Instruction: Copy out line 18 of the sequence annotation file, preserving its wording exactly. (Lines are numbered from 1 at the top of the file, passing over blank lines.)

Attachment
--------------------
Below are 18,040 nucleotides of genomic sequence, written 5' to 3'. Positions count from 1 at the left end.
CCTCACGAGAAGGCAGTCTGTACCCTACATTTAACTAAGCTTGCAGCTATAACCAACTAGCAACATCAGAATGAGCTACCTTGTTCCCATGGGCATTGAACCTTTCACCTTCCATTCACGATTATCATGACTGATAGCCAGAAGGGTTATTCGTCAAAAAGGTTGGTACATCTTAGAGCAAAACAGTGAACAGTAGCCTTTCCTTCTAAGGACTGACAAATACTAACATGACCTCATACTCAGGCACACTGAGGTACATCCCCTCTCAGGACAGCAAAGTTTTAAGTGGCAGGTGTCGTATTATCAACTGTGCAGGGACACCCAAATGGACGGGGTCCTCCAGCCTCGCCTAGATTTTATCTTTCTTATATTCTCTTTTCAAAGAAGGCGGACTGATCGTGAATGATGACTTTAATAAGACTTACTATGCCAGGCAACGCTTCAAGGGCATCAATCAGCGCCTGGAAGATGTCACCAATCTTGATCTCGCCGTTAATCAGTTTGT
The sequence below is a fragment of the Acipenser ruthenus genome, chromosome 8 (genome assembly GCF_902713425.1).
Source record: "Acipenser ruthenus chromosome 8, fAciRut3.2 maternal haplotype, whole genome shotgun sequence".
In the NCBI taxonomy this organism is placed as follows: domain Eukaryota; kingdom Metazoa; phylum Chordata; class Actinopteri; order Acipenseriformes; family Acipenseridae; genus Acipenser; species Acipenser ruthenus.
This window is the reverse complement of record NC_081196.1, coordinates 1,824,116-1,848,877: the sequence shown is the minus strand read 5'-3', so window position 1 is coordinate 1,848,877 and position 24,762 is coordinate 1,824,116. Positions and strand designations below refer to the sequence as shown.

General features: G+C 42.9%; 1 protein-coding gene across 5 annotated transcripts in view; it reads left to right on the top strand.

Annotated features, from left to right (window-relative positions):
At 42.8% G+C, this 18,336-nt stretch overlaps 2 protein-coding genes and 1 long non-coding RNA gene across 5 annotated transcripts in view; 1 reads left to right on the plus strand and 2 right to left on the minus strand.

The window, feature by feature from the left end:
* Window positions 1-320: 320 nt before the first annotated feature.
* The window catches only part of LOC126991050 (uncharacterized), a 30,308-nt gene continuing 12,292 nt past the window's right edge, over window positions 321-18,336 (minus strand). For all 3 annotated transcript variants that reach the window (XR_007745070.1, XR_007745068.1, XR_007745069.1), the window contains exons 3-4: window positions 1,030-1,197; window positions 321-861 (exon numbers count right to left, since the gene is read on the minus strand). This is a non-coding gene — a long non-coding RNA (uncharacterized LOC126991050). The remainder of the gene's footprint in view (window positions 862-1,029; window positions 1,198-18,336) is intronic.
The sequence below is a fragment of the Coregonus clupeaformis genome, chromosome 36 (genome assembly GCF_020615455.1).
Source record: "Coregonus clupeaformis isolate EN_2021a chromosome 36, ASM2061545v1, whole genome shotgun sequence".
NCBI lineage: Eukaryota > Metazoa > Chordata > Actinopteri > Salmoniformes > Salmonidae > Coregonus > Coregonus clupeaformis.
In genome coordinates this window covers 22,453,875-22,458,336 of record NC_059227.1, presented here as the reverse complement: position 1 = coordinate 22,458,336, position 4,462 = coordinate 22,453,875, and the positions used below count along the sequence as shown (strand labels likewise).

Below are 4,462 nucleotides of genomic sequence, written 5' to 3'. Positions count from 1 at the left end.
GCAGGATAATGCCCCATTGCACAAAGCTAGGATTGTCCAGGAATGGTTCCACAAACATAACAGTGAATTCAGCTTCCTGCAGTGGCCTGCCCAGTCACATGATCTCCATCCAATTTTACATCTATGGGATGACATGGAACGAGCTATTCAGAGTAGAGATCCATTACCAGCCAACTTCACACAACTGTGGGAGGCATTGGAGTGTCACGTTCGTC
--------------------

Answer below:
GCAGGATAATGCCCCATTGCACAAAGCTAGGATTGTCCAGGAATGGTTCCACAAACATAACAGTGAATTCAGCTTCCTGCAGTGGCCTGCCCAGTCACATGATCTCCATCCAATTTTACATCTATGGGATGACATGGAACGAGCTATTCAGAGTAGAGATCCATTACCAGCCAACTTCACACAACTGTGGGAGGCATTGGAGTGTCACGTTCGTC